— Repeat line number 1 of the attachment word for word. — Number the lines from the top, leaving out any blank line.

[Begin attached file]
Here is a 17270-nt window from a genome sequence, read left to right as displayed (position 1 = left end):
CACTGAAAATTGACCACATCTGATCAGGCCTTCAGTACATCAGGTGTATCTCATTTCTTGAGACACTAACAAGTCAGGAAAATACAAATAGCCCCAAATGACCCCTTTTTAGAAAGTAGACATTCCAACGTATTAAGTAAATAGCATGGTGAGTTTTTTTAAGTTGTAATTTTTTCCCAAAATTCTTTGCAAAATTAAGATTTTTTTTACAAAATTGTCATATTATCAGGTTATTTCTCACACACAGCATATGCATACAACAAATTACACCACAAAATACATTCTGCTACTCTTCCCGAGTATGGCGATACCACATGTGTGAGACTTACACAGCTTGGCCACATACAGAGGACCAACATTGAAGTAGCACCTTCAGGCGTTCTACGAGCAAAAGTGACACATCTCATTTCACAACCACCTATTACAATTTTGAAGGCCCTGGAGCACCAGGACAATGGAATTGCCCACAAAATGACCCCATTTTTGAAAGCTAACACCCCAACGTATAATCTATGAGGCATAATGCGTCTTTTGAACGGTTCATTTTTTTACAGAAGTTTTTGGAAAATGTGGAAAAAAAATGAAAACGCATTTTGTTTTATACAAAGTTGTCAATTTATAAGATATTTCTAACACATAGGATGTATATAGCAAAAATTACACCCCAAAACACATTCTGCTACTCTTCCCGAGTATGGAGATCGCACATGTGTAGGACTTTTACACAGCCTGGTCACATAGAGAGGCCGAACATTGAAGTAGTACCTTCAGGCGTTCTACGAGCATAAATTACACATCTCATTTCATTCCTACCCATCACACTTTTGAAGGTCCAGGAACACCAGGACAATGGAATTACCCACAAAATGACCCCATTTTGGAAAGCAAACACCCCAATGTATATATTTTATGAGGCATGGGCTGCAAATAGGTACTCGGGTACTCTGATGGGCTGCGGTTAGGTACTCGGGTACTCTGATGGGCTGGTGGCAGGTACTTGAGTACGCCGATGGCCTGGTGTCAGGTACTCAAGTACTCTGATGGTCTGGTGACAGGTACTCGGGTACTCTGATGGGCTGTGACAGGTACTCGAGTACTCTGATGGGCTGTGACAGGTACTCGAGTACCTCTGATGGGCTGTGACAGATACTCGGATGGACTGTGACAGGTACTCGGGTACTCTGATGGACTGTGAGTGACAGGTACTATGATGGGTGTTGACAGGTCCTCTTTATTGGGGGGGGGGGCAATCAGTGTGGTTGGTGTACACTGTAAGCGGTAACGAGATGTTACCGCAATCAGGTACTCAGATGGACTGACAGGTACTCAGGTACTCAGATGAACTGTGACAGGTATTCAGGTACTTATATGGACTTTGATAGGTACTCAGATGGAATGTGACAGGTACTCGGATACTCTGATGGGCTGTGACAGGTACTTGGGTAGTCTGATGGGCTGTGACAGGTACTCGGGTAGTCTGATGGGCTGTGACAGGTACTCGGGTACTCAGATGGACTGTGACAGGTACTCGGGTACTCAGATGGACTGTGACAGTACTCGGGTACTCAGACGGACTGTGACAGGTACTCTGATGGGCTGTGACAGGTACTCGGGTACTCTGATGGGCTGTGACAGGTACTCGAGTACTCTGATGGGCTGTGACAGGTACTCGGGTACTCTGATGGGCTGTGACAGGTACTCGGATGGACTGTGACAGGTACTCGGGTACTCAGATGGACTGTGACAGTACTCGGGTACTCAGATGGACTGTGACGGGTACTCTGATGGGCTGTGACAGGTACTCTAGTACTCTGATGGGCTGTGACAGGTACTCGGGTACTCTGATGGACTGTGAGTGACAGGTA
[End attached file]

Here is a 17270-nt window from a genome sequence, read left to right as displayed (position 1 = left end):